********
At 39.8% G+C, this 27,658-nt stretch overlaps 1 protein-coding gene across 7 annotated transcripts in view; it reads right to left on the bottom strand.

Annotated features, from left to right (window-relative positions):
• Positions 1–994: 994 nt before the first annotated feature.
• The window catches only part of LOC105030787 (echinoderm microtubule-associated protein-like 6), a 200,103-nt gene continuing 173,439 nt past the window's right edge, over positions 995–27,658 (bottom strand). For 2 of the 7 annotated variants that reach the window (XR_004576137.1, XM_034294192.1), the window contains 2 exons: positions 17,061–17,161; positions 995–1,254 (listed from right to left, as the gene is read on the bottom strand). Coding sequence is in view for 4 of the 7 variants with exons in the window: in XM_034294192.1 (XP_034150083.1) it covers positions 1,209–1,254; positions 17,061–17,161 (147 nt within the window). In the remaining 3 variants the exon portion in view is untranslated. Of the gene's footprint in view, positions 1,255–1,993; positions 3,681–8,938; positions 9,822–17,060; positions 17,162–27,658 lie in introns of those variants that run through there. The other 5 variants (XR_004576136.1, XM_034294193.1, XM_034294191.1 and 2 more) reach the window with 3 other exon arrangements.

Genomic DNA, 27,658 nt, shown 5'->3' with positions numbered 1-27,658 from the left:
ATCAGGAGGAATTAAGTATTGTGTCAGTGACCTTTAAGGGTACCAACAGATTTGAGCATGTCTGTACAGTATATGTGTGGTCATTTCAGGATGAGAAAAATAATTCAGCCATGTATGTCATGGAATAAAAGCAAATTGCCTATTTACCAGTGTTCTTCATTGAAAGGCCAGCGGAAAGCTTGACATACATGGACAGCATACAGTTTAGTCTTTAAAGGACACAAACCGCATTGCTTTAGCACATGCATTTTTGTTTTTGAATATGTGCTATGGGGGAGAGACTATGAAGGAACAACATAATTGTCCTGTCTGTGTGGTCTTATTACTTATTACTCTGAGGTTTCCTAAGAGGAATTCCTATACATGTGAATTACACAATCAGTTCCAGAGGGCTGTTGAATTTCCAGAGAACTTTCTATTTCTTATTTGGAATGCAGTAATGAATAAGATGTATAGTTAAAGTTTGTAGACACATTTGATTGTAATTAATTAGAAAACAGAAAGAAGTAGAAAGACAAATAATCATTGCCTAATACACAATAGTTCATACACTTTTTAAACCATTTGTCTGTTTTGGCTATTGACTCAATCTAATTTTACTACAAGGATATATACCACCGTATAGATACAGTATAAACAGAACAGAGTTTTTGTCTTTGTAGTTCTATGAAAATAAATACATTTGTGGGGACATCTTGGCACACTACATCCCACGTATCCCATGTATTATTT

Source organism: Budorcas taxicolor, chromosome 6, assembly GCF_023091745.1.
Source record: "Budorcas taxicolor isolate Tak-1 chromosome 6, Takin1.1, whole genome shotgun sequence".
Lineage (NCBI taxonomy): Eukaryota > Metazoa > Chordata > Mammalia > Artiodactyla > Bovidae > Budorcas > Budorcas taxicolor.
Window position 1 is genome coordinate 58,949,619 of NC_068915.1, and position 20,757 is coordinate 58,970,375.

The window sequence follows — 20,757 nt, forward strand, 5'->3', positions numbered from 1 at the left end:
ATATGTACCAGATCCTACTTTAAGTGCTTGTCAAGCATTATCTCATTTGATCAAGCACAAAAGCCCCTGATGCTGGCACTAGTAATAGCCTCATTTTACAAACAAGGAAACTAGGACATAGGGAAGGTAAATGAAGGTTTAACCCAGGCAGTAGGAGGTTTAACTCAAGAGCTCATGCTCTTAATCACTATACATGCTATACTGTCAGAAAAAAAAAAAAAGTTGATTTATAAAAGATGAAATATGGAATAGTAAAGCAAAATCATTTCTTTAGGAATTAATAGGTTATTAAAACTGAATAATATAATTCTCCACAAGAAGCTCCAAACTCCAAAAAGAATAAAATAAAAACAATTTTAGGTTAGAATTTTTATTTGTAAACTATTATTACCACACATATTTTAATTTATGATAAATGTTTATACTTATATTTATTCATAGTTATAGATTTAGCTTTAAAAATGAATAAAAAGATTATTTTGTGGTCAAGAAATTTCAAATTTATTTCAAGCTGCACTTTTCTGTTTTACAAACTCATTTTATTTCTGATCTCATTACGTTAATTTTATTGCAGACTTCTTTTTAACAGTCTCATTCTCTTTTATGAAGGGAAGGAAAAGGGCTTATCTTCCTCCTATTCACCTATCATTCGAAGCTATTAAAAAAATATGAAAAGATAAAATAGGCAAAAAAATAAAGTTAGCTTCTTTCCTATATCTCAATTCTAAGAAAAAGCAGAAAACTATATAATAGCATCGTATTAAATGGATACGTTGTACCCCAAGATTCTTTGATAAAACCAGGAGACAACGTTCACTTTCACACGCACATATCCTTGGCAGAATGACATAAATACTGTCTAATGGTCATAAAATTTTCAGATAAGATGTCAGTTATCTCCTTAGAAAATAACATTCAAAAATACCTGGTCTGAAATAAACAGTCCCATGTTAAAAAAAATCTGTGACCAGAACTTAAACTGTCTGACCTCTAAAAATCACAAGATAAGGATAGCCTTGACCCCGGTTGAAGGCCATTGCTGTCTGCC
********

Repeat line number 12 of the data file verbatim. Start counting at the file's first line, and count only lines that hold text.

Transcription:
ATATGTACCAGATCCTACTTTAAGTGCTTGTCAAGCATTATCTCATTTGATCAAGCACAAAAGCCCCTGATGCTGGCACTAGTAATAGCCTCATTTTACAAACAAGGAAACTAGGACATAGGGAAGGTAAATGAAGGTTTAACCCAGGCAGTAGGAGGTTTAACTCAAGAGCTCATGCTCTTAATCACTATACATGCTATACTGTCAGAAAAAAAAAAAAAGTTGATTTATAAAAGATGAAATATGGAATAGTAAAGCAAAATCATTTCTTTAGGAATTAATAGGTTATTAAAACTGAATAATATAATTCTCCACAAGAAGCTCCAAACTCCAAAAAGAATAAAATAAAAACAATTTTAGGTTAGAATTTTTATTTGTAAACTATTATTACCACACATATTTTAATTTATGATAAATGTTTATACTTATATTTATTCATAGTTATAGATTTAGCTTTAAAAATGAATAAAAAGATTATTTTGTGGTCAAGAAATTTCAAATTTATTTCAAGCTGCACTTTTCTGTTTTACAAACTCATTTTATTTCTGATCTCATTACGTTAATTTTATTGCAGACTTCTTTTTAACAGTCTCATTCTCTTTTATGAAGGGAAGGAAAAGGGCTTATCTTCCTCCTATTCACCTATCATTCGAAGCTATTAAAAAAATATGAAAAGATAAAATAGGCAAAAAAATAAAGTTAGCTTCTTTCCTATATCTCAATTCTAAGAAAAAGCAGAAAACTATATAATAGCATCGTATTAAATGGATACGTTGTACCCCAAGATTCTTTGATAAAACCAGGAGACAACGTTCACTTTCACACGCACATATCCTTGGCAGAATGACATAAATACTGTCTAATGGTCATAAAATTTTCAGATAAGATGTCAGTTATCTCCTTAGAAAATAACATTCAAAAATACCTGGTCTGAAATAAACAGTCCCATGTTAAAAAAAATCTGTGACCAGAACTTAAACTGTCTGACCTCTAAAAATCACAAGATAAGGATAGCCTTGACCCCGGTTGAAGGCCATTGCTGTCTGCC